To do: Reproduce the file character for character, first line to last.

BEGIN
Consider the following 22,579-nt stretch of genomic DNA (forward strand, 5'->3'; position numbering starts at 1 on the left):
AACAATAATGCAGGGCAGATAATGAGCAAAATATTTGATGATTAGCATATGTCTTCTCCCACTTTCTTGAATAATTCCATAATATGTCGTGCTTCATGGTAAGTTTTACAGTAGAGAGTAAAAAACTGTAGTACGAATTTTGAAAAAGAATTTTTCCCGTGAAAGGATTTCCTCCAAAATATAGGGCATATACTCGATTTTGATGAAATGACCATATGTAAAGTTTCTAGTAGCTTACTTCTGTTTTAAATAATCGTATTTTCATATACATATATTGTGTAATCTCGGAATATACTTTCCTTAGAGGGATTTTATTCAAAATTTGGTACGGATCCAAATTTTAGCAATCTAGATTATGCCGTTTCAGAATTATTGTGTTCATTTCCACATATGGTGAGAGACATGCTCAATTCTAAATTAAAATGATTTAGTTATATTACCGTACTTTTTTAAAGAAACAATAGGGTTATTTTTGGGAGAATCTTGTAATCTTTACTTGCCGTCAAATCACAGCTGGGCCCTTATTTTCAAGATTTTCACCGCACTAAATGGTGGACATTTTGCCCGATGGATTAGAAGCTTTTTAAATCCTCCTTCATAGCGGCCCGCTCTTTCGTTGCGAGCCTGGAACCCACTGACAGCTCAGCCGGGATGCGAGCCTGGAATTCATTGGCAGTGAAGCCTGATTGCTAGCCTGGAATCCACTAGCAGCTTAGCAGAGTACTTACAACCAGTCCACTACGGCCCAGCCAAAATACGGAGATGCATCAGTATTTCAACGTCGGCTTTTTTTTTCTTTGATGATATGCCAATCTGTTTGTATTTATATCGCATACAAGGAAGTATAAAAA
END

Consider the following 22,579-nt stretch of genomic DNA (forward strand, 5'->3'; position numbering starts at 1 on the left):
AACAATAATGCAGGGCAGATAATGAGCAAAATATTTGATGATTAGCATATGTCTTCTCCCACTTTCTTGAATAATTCCATAATATGTCGTGCTTCATGGTAAGTTTTACAGTAGAGAGTAAAAAACTGTAGTACGAATTTTGAAAAAGAATTTTTCCCGTGAAAGGATTTCCTCCAAAATATAGGGCATATACTCGATTTTGATGAAATGACCATATGTAAAGTTTCTAGTAGCTTACTTCTGTTTTAAATAATCGTATTTTCATATACATATATTGTGTAATCTCGGAATATACTTTCCTTAGAGGGATTTTATTCAAAATTTGGTACGGATCCAAATTTTAGCAATCTAGATTATGCCGTTTCAGAATTATTGTGTTCATTTCCACATATGGTGAGAGACATGCTCAATTCTAAATTAAAATGATTTAGTTATATTACCGTACTTTTTTAAAGAAACAATAGGGTTATTTTTGGGAGAATCTTGTAATCTTTACTTGCCGTCAAATCACAGCTGGGCCCTTATTTTCAAGATTTTCACCGCACTAAATGGTGGACATTTTGCCCGATGGATTAGAAGCTTTTTAAATCCTCCTTCATAGCGGCCCGCTCTTTCGTTGCGAGCCTGGAACCCACTGACAGCTCAGCCGGGATGCGAGCCTGGAATTCATTGGCAGTGAAGCCTGATTGCTAGCCTGGAATCCACTAGCAGCTTAGCAGAGTACTTACAACCAGTCCACTACGGCCCAGCCAAAATACGGAGATGCATCAGTATTTCAACGTCGGCTTTTTTTTTCTTTGATGATATGCCAATCTGTTTGTATTTATATCGCATACAAGGAAGTATAAAAA